Way back in May of 1978 I made my first ever trip to the millpond. I didn't know then that it was going to become my home, I was just coming to see that cute guy I had met at the beach that March. You know that cute guy as Treebeard. But I digress...this is not a post about love at first sight :)
This is a post about snakes. Back in May of 1978 there seemed to be a snake in every tree and bush out in pond. I should know, Treebeard canoed me under or by just about every single one of them -- and was greatly pleased when I didn't scream or squeal. He was even more pleased when I wanted to see them up-close (hehe, little did he know his bachelor days were numbered. Whoops, there I go again...)
Anyway, sometime in the 80s we began to notice that the number of snakes we saw on the pond had decreased by quite a bit. To some people this may not seem like anything to worry about, but to us it was cause for concern. It got to the point that it was remarkable if we even saw a snake while we were out on the water. We never were able to determine why our snake populations decreased. No study was ever done.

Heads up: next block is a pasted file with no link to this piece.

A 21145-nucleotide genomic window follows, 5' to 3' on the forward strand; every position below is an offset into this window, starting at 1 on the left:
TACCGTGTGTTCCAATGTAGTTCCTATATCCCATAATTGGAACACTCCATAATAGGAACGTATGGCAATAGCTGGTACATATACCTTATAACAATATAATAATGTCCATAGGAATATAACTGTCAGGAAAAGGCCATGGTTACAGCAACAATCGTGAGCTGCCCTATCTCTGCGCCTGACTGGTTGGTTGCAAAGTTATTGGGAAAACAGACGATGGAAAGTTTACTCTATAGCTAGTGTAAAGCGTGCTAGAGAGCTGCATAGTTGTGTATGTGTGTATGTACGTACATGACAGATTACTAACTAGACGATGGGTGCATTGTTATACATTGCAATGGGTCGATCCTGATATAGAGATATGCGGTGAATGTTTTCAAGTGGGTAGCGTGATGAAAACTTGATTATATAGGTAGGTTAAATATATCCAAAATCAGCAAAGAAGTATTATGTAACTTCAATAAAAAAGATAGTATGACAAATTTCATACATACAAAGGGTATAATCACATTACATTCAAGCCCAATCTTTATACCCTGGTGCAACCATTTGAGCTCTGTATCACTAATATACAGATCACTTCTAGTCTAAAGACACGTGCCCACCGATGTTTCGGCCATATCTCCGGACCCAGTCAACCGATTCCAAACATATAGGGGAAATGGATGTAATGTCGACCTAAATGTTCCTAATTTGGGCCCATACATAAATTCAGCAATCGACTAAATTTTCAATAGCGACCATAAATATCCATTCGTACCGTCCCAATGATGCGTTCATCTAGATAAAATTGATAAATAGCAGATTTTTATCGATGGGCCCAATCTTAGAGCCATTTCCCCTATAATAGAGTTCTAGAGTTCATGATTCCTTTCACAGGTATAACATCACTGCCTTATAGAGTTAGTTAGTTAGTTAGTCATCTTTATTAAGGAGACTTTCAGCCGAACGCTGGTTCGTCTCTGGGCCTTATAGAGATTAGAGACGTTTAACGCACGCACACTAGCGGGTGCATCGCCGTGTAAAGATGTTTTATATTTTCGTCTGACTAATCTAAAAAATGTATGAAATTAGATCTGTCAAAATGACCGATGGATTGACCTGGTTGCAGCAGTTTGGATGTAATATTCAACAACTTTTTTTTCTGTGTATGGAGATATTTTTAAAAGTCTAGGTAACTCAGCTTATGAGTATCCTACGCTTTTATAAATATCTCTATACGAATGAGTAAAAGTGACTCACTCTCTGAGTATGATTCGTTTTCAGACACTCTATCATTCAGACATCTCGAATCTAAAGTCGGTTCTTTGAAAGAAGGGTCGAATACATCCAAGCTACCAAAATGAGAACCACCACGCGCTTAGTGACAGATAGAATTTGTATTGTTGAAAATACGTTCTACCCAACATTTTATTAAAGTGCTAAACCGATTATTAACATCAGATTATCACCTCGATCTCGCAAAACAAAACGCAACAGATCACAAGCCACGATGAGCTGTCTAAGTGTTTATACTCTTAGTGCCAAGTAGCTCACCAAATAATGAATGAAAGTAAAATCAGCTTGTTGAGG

Over the past three years, however, we have noticed something of a comeback. It is not unusual to see twenty or thirty snakes during a day on the water. Sometimes we see significantly higher numbers. It is very reassuring.
I can offer no valid explanation for the decline and seeming recovery, I'm just glad to see it.
Below are pictures of eight of the 30+ snakes we saw last weekend. The majority of the snakes were brown water snakes, Nerodia taxispilota. You might notice that most of the browns are quite fat. Could be that the majority of snakes we saw were carrying young. Brown water snakes give live birth and can produce from 15 to 60 neonates.
black rat snake
brown water snake
brown water snake 2
brown water snake 3
brown snake 4
brown water snake 5
brown water snake 6
brown water snake 7